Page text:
5 Key Attributes of a Winning Corporate Culture

Employee Engagement
Employee Engagement
Developing a corporate culture that engages and supports employees will lead to improvements in customer service.

Few corporate leaders doubt the benefits of a strong company culture. It can help attract and retain the best staff, motivate employees at all levels to act in the best interests of clients and the company, encourage quality customer service, and drive the business forward. However, according to Bain & Company stats, although 65 percent of leaders believe they need to change their company culture and 81 percent of leaders believe an organization is doomed to mediocrity if the culture is lacking, fewer than 10 percent succeed in building a winning culture. The questions many leaders ask are how to develop the right corporate culture in the first place, and how to make it a priority to ensure success.

Key attributes of developing a winning culture

The truth is, culture cannot be easily developed, nor can it be easily replicated. That's why the right culture-focused on what matters most to the organization-can be a significant differentiator among companies providing similar products or services. But there are a few common characteristics of successful corporate cultures, including:

1. Change must start at the top:

  • While many things can influence culture, the single most important one is leadership. What leaders do and say (in that order) will set the tone for what others do and say, including to customers.

2. Culture must be led through actions, not just talk:

  • Align the leadership team on key values and priorities;
  • Set expectations;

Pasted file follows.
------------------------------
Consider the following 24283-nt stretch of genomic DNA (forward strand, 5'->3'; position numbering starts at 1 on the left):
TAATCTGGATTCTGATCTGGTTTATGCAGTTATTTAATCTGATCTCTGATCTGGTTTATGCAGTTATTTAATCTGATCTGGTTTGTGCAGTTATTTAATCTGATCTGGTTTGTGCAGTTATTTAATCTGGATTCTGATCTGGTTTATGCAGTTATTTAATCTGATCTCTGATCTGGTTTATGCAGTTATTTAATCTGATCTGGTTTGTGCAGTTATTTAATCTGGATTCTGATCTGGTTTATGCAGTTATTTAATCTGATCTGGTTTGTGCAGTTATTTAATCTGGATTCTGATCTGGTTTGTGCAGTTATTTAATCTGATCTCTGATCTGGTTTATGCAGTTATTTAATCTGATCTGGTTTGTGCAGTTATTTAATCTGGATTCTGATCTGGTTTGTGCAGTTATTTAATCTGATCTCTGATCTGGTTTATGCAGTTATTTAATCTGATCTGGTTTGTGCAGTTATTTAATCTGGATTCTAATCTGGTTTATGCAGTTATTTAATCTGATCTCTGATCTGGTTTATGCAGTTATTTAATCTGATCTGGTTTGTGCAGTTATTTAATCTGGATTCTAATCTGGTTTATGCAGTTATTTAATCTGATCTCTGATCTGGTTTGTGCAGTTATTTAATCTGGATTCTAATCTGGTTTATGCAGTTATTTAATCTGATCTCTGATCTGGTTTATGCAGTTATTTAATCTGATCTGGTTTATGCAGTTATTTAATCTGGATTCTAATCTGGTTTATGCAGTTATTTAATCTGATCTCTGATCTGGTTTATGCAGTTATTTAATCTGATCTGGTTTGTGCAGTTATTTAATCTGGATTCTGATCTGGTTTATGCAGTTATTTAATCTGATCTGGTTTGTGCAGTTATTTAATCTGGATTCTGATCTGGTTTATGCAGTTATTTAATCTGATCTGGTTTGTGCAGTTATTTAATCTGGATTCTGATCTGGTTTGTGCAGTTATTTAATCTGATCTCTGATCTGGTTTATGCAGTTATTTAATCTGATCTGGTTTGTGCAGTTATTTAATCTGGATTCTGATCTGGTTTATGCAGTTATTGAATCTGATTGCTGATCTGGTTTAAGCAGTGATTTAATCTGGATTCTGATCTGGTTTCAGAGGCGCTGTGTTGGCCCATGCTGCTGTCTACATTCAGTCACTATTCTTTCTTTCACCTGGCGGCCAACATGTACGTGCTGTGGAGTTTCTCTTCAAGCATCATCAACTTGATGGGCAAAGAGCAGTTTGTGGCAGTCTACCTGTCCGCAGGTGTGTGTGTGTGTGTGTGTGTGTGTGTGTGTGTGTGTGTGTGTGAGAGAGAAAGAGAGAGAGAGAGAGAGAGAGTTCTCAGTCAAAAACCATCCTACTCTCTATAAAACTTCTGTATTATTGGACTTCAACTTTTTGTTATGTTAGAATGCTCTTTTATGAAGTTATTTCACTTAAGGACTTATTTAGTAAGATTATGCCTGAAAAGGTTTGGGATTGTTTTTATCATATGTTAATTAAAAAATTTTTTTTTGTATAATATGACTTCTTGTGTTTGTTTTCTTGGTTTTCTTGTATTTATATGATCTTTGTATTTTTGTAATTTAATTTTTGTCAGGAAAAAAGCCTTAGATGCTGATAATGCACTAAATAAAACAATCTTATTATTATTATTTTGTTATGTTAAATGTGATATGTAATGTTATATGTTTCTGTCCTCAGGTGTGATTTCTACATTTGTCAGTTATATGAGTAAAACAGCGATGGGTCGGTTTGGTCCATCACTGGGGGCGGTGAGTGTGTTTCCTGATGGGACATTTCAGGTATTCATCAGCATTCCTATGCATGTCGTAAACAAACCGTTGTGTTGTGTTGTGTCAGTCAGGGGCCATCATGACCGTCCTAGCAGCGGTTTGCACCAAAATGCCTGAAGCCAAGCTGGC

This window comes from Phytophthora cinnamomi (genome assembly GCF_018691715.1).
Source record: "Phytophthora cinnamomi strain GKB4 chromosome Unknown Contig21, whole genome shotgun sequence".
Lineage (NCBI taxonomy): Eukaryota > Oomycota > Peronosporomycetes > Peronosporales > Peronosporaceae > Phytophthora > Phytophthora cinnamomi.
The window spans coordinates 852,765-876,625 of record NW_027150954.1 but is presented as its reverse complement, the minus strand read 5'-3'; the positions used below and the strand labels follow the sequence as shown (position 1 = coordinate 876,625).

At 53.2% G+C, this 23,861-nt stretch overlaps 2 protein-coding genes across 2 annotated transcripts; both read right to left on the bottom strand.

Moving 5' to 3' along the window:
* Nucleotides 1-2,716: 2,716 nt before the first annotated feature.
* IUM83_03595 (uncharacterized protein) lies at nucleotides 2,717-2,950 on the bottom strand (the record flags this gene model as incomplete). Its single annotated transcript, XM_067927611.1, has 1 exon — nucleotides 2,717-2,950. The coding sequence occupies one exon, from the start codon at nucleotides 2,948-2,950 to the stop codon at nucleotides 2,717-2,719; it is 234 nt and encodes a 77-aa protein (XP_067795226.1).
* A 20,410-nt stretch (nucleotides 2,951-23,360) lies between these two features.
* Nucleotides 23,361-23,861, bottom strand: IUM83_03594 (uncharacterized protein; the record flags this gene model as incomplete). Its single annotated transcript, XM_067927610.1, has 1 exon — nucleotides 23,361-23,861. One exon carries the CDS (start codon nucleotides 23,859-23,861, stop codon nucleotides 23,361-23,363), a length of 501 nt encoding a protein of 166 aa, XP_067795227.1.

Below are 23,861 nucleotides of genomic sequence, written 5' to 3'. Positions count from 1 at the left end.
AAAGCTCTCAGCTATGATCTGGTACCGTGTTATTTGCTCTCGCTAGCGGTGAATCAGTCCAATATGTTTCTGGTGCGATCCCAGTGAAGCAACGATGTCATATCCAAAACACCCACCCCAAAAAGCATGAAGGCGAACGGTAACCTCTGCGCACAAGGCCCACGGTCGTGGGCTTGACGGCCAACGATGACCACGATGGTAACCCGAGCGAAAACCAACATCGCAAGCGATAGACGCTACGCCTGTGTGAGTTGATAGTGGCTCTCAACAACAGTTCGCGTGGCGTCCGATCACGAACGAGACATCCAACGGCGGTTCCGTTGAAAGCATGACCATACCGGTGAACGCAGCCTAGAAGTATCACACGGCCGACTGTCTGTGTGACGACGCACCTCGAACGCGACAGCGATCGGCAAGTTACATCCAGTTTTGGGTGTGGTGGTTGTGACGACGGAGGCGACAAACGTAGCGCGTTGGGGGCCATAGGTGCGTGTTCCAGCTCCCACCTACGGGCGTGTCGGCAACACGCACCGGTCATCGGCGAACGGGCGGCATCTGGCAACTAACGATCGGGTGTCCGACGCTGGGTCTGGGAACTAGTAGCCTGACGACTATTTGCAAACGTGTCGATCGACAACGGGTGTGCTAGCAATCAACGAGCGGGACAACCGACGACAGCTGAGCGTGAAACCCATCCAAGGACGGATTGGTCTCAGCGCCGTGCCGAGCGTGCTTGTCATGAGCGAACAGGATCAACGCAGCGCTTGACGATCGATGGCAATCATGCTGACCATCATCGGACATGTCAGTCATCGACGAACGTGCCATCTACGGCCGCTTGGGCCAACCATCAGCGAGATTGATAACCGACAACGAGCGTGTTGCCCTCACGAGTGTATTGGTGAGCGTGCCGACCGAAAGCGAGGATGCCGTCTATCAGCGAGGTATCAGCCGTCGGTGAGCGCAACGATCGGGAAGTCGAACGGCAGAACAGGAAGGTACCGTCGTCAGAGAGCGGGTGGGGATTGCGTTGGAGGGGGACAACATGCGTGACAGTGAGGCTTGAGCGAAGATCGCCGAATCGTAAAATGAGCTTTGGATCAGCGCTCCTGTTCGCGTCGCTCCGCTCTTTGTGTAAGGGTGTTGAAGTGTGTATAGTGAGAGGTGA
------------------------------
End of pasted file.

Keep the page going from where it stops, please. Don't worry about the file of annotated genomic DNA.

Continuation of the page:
• Execute by communicating and "living" the values and priorities;
  • Never forget the frontline, where sustained cultural change can have the greatest impact on a company's performance.

3. Challenge and motivate the team to display the right behaviors:

  • Focus on the business objectives, not a formal "culture change" program;
  • Drive culture using intrinsic motivators-an open and caring relationship with your manager or meaningful learning and growth opportunities-versus extrinsic factors like compensation. It's the intrinsic motivation that drives purpose and long-term commitment.
  • Developing culture can't feel like a forced HR initiative or a formal culture change program. Leadership and team member behavior every day must be a living example of the culture and values of your organization that are seen to support the success and growth of the business.

4. Repeat, repeat, repeat:

  • Team members should hear the same messages over and over, by different levels of the organization.

5. Communicate and celebrate success:

  • Share stories with the team about what's working and why.
  • Celebrate employees who go above and beyond.

Changing culture is no easy task; transforming a culture requires influencing people's deepest beliefs and most habitual behaviors. It's hard enough to change one person's behavior, let alone that of an entire organization. This can be especially difficult in the call center-a company's frontline-where agents may be subject to unusual working hours and sometimes tedious, difficult tasks involving frustrated customers on the other end of the phone. In this type of environment, culture can play an especially big role in keeping and motivating employees to provide excellent customer service. It can also help lower attrition rates, with more tenured employees being better equipped to meet and exceed customer expectations. Overall, when employees feel valued and passionate about their work, they build better relationships with the customers they serve.